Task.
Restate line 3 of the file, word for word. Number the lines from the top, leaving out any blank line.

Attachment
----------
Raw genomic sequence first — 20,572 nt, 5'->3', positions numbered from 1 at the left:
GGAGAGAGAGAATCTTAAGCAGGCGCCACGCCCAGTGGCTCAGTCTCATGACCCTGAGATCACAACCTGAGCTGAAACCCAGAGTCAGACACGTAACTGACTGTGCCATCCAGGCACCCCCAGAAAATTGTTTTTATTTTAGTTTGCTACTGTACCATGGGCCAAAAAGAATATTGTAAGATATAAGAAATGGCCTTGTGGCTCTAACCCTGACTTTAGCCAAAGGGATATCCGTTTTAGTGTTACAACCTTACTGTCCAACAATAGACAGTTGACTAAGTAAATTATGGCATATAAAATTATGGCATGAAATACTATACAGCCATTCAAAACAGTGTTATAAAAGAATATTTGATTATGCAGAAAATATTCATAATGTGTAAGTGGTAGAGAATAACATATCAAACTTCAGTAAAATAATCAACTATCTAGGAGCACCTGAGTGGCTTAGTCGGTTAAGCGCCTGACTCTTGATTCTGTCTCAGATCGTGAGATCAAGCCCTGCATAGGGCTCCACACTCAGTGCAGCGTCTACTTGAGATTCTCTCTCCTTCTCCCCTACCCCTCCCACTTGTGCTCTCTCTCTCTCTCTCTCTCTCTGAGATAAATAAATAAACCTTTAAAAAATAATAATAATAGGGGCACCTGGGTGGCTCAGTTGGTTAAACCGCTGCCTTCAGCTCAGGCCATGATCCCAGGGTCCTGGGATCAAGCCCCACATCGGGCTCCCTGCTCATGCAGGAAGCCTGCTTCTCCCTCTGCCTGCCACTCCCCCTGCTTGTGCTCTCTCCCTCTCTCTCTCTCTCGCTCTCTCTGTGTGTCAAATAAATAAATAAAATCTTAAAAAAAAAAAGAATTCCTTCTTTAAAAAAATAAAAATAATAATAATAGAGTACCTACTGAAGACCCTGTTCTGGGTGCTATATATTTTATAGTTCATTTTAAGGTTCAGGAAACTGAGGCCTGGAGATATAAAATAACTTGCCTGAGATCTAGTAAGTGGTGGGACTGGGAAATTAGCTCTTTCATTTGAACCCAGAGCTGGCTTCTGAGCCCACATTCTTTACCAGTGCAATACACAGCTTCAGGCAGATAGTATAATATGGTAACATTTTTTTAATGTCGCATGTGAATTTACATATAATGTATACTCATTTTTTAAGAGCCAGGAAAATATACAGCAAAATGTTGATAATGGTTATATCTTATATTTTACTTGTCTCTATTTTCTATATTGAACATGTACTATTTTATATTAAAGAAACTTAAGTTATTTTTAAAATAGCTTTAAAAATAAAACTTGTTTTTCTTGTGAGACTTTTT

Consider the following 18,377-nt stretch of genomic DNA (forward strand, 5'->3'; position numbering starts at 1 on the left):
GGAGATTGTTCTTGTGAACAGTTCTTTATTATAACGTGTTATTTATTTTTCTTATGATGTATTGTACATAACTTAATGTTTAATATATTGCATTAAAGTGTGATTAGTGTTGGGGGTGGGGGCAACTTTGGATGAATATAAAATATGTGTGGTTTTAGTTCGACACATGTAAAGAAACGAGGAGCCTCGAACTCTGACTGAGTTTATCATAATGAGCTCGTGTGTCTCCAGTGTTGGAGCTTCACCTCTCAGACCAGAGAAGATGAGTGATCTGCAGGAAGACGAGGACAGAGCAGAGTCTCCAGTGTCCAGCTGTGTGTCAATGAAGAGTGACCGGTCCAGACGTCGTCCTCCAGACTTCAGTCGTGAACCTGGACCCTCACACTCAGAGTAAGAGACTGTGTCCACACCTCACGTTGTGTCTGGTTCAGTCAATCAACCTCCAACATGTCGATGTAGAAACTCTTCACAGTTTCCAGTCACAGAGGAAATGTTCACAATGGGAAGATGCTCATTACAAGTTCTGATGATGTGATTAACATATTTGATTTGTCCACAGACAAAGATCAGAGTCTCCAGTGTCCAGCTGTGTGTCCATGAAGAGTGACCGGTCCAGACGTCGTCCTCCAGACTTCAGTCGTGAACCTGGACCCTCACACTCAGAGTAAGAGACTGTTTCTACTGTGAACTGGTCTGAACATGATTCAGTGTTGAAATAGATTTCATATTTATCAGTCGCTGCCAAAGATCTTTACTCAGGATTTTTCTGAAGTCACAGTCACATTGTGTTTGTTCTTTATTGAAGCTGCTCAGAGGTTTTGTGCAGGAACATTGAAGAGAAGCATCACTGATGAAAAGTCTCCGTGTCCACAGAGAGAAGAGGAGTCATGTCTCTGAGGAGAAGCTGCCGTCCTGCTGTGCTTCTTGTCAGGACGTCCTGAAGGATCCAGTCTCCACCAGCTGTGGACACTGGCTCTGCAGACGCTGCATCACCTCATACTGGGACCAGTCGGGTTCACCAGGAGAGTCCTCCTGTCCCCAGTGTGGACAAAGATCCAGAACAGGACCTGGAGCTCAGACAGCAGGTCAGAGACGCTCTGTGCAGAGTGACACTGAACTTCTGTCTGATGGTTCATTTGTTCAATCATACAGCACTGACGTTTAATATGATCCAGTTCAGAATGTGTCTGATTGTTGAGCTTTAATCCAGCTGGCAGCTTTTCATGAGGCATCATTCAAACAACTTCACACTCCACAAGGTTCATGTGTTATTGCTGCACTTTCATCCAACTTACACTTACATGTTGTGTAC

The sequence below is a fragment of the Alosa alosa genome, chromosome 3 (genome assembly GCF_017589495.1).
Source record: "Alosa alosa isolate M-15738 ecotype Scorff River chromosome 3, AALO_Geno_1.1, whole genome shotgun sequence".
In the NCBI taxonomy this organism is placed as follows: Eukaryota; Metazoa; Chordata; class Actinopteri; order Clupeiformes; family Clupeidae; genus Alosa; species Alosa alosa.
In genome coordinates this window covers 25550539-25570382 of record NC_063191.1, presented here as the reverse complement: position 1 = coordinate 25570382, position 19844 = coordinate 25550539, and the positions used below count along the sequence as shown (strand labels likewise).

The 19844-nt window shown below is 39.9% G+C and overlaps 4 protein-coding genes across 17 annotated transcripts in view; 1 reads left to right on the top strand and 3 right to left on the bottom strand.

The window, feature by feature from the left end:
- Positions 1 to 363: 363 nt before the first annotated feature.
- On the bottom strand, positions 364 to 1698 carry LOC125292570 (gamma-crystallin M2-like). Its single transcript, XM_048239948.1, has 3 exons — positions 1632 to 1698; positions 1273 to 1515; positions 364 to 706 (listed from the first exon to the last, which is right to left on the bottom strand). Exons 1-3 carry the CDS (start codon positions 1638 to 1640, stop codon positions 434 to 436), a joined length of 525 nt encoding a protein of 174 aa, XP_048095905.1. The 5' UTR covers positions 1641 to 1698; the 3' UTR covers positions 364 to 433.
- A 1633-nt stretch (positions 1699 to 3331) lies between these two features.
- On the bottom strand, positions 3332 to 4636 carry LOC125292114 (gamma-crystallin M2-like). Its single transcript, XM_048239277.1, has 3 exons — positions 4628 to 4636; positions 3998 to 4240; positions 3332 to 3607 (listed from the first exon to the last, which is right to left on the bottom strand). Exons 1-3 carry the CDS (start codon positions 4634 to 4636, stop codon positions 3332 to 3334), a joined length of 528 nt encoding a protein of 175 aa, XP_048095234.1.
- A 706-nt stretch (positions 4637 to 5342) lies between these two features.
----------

Consider the following 18,377-nt stretch of genomic DNA (forward strand, 5'->3'; position numbering starts at 1 on the left):